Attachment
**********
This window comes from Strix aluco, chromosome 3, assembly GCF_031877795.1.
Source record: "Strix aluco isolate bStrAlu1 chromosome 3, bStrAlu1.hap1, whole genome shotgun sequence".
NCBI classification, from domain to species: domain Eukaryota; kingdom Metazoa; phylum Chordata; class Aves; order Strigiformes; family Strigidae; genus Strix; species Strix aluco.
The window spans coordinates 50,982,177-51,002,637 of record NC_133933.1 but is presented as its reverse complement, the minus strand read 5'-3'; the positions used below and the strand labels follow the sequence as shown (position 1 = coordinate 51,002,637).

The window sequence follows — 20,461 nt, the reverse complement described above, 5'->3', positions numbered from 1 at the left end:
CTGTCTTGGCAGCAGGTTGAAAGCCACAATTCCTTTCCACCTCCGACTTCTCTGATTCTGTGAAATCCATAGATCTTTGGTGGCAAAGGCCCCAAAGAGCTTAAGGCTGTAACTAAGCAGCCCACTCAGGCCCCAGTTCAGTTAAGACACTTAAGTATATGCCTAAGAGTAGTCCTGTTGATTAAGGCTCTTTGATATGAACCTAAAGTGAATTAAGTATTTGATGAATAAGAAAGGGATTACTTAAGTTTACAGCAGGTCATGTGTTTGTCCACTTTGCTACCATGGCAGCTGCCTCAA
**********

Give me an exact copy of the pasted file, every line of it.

This window comes from Strix aluco, chromosome 3, assembly GCF_031877795.1.
Source record: "Strix aluco isolate bStrAlu1 chromosome 3, bStrAlu1.hap1, whole genome shotgun sequence".
NCBI classification, from domain to species: domain Eukaryota; kingdom Metazoa; phylum Chordata; class Aves; order Strigiformes; family Strigidae; genus Strix; species Strix aluco.
The window spans coordinates 50,982,177-51,002,637 of record NC_133933.1 but is presented as its reverse complement, the minus strand read 5'-3'; the positions used below and the strand labels follow the sequence as shown (position 1 = coordinate 51,002,637).

The window sequence follows — 20,461 nt, the reverse complement described above, 5'->3', positions numbered from 1 at the left end:
CTGTCTTGGCAGCAGGTTGAAAGCCACAATTCCTTTCCACCTCCGACTTCTCTGATTCTGTGAAATCCATAGATCTTTGGTGGCAAAGGCCCCAAAGAGCTTAAGGCTGTAACTAAGCAGCCCACTCAGGCCCCAGTTCAGTTAAGACACTTAAGTATATGCCTAAGAGTAGTCCTGTTGATTAAGGCTCTTTGATATGAACCTAAAGTGAATTAAGTATTTGATGAATAAGAAAGGGATTACTTAAGTTTACAGCAGGTCATGTGTTTGTCCACTTTGCTACCATGGCAGCTGCCTCAA